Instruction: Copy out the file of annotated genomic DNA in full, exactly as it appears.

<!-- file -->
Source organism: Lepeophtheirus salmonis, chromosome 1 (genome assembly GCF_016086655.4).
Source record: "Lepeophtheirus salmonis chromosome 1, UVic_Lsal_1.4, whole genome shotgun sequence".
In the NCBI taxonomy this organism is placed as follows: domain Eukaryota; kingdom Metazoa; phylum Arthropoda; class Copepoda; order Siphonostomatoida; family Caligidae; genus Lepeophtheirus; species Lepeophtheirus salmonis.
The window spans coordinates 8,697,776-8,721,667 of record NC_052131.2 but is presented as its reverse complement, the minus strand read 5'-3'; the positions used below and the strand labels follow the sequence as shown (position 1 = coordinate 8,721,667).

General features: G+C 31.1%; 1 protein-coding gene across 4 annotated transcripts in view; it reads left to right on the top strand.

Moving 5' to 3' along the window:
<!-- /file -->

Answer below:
Source organism: Lepeophtheirus salmonis, chromosome 1 (genome assembly GCF_016086655.4).
Source record: "Lepeophtheirus salmonis chromosome 1, UVic_Lsal_1.4, whole genome shotgun sequence".
In the NCBI taxonomy this organism is placed as follows: domain Eukaryota; kingdom Metazoa; phylum Arthropoda; class Copepoda; order Siphonostomatoida; family Caligidae; genus Lepeophtheirus; species Lepeophtheirus salmonis.
The window spans coordinates 8,697,776-8,721,667 of record NC_052131.2 but is presented as its reverse complement, the minus strand read 5'-3'; the positions used below and the strand labels follow the sequence as shown (position 1 = coordinate 8,721,667).

General features: G+C 31.1%; 1 protein-coding gene across 4 annotated transcripts in view; it reads left to right on the top strand.

Moving 5' to 3' along the window: